Probiotics could be one way to assuage the symptoms of seasonal or chronic allergies, says Justin Turner, assistant professor of otolaryngology at Vanderbilt University:
“When you look at all the studies combined, there was a statistically significant improvement in both the rhinitis-specific quality of life of those patients and in their nasal specific quality of life.”
However, the jury is still out on the question.
Probiotics are microorganisms that are believed to provide health benefits when consumed. The term probiotic is currently used to name ingested microorganisms associated with beneficial effects to humans and other animals. Introduction of the concept is generally attributed to Nobel Prize recipient Élie Metchnikoff, who in 1907 suggested:
“the dependence of the intestinal microbes on the food makes it possible to adopt measures to modify the flora in our bodies and to replace the harmful microbes by useful microbes”
Benefits of Probiotics
A new study in the journal International Forum of Allergy & Rhinology, is, according to lead author Turner,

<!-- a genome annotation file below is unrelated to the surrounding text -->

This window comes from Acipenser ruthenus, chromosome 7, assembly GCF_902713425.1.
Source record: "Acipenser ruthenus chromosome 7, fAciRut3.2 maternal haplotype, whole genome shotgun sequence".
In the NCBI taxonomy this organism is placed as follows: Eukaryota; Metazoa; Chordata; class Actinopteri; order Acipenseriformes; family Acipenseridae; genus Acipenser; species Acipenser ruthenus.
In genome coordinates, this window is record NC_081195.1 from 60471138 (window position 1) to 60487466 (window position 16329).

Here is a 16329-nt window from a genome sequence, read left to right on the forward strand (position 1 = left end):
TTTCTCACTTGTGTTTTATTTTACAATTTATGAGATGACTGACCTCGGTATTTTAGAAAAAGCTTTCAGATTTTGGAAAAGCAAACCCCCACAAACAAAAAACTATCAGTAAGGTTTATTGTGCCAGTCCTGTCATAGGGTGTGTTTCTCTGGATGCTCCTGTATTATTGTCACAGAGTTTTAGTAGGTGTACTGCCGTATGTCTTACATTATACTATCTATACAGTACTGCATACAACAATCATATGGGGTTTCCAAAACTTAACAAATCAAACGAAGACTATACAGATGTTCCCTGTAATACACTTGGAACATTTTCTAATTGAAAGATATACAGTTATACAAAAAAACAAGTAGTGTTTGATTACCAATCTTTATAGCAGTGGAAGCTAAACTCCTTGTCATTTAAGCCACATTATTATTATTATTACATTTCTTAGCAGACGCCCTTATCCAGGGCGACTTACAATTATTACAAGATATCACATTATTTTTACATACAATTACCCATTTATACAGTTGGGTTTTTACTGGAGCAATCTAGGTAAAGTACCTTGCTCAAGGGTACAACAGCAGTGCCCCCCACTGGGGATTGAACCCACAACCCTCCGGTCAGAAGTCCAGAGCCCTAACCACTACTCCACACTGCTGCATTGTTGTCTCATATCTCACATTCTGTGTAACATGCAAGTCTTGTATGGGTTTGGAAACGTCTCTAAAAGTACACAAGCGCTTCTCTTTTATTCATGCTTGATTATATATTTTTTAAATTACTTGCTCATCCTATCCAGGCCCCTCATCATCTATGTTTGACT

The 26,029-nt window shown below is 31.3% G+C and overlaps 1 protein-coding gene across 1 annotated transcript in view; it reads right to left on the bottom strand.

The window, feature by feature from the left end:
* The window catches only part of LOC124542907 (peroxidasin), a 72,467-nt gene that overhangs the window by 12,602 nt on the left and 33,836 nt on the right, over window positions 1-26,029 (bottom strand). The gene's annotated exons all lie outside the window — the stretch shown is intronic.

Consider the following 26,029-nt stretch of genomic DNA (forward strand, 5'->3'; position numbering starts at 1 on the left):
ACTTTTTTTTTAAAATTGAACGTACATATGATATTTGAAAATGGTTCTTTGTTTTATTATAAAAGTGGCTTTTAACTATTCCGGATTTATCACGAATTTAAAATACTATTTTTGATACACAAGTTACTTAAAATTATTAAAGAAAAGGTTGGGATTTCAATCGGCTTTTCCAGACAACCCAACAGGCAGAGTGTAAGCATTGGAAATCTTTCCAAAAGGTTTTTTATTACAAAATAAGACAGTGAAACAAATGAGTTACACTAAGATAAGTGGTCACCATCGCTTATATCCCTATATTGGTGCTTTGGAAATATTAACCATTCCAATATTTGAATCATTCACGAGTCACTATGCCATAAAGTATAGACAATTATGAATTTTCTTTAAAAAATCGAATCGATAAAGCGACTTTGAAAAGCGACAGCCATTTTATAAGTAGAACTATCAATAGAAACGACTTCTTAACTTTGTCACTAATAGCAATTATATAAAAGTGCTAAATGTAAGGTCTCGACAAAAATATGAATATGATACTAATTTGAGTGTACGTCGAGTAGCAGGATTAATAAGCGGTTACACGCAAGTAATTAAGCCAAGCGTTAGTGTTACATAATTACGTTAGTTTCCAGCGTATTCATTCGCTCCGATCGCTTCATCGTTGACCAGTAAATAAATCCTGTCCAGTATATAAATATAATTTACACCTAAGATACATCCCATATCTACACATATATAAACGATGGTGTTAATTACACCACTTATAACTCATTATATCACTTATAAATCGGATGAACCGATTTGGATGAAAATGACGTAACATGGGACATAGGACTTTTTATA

“a systematic review where basically we just searched the medical literature for all studies that have evaluated treatment of allergic rhinitis with probiotics.
There was a lot of variability in the individual studies, but a majority of the studies did show at least some benefit with the use of probiotics compared to placebo.”
Among the 23 studies that were reviewed, 17 showed that probiotics were associated with improvement in at least one aspect of a patient’s health, either rhinitis-specific quality of life or in symptoms. In all, 1,919 patients were involved.
“That means that six (studies) did not show any benefit at all, so it’s hard to make any firm conclusions about that,” Turner says. “We also found that the studies were very variable, so they used a lot of different bacterial strains and treatment durations.”
Allergic rhinitis is a common disease that affects between 10 and 30 percent of the general population.
But probiotics are not a viable substitute for current medications used to treat symptoms, Turner cautions, adding the topic is ripe for future study.